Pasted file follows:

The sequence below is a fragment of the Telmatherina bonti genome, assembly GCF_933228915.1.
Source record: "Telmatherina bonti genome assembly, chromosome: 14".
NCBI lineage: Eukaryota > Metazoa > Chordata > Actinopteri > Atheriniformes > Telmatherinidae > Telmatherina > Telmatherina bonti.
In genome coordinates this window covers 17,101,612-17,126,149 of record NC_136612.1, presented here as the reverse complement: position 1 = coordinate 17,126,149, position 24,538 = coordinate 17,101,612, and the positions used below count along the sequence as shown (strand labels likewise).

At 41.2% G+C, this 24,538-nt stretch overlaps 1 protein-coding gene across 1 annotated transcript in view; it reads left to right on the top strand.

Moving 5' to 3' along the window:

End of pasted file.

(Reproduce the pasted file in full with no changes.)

The sequence below is a fragment of the Telmatherina bonti genome, assembly GCF_933228915.1.
Source record: "Telmatherina bonti genome assembly, chromosome: 14".
NCBI lineage: Eukaryota > Metazoa > Chordata > Actinopteri > Atheriniformes > Telmatherinidae > Telmatherina > Telmatherina bonti.
In genome coordinates this window covers 17,101,612-17,126,149 of record NC_136612.1, presented here as the reverse complement: position 1 = coordinate 17,126,149, position 24,538 = coordinate 17,101,612, and the positions used below count along the sequence as shown (strand labels likewise).

At 41.2% G+C, this 24,538-nt stretch overlaps 1 protein-coding gene across 1 annotated transcript in view; it reads left to right on the top strand.

Moving 5' to 3' along the window: